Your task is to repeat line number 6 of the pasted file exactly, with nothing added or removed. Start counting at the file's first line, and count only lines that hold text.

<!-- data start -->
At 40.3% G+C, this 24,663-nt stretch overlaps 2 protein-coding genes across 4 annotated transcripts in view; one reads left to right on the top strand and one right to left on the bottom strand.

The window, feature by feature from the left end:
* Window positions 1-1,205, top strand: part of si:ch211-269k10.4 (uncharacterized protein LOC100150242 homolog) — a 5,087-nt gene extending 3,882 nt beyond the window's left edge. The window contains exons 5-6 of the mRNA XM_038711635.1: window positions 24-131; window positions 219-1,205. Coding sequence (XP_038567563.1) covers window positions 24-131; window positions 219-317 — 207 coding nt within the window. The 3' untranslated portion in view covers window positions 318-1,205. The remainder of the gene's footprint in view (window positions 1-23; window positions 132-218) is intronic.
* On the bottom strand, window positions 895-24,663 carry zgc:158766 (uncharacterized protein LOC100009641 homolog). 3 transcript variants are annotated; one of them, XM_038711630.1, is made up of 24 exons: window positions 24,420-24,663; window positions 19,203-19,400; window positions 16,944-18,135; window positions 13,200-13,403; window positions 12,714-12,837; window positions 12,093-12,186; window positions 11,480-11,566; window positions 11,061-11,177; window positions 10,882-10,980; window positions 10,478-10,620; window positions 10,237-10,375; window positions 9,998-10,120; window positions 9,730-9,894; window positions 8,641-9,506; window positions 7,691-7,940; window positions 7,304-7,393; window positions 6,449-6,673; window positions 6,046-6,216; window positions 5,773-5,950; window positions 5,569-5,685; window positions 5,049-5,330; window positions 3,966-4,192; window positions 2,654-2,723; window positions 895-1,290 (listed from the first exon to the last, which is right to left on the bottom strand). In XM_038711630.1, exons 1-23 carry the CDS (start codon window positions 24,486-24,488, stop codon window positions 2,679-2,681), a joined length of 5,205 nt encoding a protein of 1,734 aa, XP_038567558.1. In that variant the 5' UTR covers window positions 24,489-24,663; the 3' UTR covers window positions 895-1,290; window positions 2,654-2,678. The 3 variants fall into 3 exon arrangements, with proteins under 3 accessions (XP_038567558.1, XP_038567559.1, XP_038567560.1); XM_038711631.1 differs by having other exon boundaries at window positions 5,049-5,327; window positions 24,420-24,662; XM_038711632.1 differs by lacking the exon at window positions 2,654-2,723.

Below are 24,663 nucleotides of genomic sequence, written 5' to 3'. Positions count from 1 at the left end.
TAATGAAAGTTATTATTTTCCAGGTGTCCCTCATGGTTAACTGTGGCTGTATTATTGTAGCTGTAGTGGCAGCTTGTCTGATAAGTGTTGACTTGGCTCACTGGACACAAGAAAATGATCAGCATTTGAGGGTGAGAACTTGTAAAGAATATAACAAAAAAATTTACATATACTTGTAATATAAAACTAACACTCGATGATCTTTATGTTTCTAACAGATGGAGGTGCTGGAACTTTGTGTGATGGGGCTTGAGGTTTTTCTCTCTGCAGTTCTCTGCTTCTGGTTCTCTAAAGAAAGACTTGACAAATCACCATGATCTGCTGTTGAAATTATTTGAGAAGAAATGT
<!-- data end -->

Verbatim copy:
TAATGAAAGTTATTATTTTCCAGGTGTCCCTCATGGTTAACTGTGGCTGTATTATTGTAGCTGTAGTGGCAGCTTGTCTGATAAGTGTTGACTTGGCTCACTGGACACAAGAAAATGATCAGCATTTGAGGGTGAGAACTTGTAAAGAATATAACAAAAAAATTTACATATACTTGTAATATAAAACTAACACTCGATGATCTTTATGTTTCTAACAGATGGAGGTGCTGGAACTTTGTGTGATGGGGCTTGAGGTTTTTCTCTCTGCAGTTCTCTGCTTCTGGTTCTCTAAAGAAAGACTTGACAAATCACCATGATCTGCTGTTGAAATTATTTGAGAAGAAATGT